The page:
Pope urges action in face of climate 'crisis'
As talks continue in Copenhagen to address climate change, Pope Benedict XVI urged action "in the face of signs of a growing crisis which it would be irresponsible not to take seriously."
The title of his message for the World Day of Peace – “If you want to cultivate peace, protect creation” – echoes the peace day message of his predecessor, Pope Paul VI: “If you want justice, work for peace.”
“Can we remain indifferent,” Benedict asks, “before the problems associated with such realities as climate change, desertification, the deterioration and loss of productivity in vast agricultural areas, the pollution of rivers and aquifers, the loss of biodiversity, the increase of natural catastrophes and the deforestation of equatorial and tropical regions? Can we disregard the growing phenomenon of ‘environmental refugees,’ people who are forced by the degradation of their natural habitat to forsake it – and often their possessions as well – in order to face the dangers and uncertainties of forced displacement? Can we remain impassive in the face of actual and potential conflicts involving access to natural resources?”
The World Day of Peace is observed Jan. 1, but the Vatican released the message on Tuesday.
In it, Benedict refrains from “entering into the merit of specific technical solutions,” but says “the Church is nonetheless concerned, as an ‘expert in humanity,’ to call attention to the relationship between the Creator, human beings and the created order.”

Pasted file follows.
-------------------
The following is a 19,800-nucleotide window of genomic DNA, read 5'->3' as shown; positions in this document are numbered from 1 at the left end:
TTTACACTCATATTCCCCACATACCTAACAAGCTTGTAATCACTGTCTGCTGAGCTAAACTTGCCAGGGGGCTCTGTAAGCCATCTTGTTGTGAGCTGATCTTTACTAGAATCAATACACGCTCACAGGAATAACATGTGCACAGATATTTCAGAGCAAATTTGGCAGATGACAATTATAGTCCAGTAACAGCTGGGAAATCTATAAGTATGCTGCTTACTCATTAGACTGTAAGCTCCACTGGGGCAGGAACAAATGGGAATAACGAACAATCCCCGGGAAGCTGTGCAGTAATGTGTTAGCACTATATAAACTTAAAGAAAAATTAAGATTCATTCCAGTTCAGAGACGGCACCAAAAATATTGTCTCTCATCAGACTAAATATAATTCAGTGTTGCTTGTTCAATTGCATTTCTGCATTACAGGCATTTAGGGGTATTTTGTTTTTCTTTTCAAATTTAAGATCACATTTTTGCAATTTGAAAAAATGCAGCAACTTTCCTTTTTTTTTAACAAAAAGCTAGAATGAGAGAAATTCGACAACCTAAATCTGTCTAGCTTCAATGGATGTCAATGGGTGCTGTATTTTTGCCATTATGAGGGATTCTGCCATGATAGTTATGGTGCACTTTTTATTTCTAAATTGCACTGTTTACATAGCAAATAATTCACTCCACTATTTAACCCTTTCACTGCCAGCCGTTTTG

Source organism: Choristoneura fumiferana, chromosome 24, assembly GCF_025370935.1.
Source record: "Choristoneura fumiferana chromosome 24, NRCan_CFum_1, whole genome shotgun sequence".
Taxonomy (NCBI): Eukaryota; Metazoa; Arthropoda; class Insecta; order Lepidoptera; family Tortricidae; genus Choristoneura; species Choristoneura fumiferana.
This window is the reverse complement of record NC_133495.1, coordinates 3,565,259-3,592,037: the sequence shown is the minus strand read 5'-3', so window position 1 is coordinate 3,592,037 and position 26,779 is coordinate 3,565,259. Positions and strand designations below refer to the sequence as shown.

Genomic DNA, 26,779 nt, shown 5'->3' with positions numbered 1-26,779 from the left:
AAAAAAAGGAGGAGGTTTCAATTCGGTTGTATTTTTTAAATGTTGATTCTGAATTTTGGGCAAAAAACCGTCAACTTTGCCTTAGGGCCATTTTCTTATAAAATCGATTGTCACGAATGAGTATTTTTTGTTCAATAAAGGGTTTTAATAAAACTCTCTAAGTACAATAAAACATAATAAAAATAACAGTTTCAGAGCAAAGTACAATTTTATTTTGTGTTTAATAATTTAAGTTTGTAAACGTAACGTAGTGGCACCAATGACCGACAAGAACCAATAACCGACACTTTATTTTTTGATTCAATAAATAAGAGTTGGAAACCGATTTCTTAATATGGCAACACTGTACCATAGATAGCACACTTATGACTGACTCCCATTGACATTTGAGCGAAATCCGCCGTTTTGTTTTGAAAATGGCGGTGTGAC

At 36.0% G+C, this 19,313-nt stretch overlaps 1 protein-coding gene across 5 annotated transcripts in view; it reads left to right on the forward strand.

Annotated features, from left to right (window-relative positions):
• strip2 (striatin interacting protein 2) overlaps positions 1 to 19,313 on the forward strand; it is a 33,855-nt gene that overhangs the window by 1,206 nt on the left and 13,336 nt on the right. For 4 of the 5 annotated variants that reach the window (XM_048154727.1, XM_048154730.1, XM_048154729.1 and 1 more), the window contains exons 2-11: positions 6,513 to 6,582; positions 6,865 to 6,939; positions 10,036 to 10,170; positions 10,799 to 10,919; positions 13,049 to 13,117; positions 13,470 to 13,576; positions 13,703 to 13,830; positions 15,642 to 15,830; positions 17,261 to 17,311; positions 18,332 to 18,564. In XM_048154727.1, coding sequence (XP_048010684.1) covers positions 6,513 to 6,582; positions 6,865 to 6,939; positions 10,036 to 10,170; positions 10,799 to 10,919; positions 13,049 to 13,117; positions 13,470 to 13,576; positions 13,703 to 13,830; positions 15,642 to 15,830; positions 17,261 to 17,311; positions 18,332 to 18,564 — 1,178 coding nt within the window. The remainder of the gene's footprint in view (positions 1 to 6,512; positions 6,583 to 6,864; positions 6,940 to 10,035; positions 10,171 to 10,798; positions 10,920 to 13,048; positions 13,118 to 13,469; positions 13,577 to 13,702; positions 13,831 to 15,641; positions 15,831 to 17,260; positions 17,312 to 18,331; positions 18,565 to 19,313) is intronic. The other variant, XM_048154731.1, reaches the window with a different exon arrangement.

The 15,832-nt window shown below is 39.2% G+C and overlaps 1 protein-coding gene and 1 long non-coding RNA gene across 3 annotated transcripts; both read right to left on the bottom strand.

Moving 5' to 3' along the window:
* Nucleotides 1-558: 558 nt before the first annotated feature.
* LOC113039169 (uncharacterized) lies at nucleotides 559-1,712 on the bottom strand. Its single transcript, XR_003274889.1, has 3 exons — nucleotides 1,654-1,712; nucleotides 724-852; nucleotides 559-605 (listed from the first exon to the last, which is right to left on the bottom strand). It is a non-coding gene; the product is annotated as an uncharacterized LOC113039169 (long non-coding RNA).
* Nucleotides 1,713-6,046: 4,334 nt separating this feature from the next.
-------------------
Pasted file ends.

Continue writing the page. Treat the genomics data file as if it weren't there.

“Respect for creation is of immense consequence," he writes, "not least because ‘creation is the beginning and the foundation of all God’s works,’ and its preservation has now become essential for the pacific coexistence of mankind. Man’s inhumanity to man has given rise to numerous threats to peace and to authentic and integral human development – wars, international and regional conflicts, acts of terrorism, and violations of human rights. Yet no less troubling are the threats arising from the neglect – if not downright misuse – of the earth and the natural goods that God has given us. For this reason, it is imperative that mankind renew and strengthen ‘that covenant between human beings and the environment, which should mirror the creative love of God, from whom we come and towards whom we are journeying.’ ”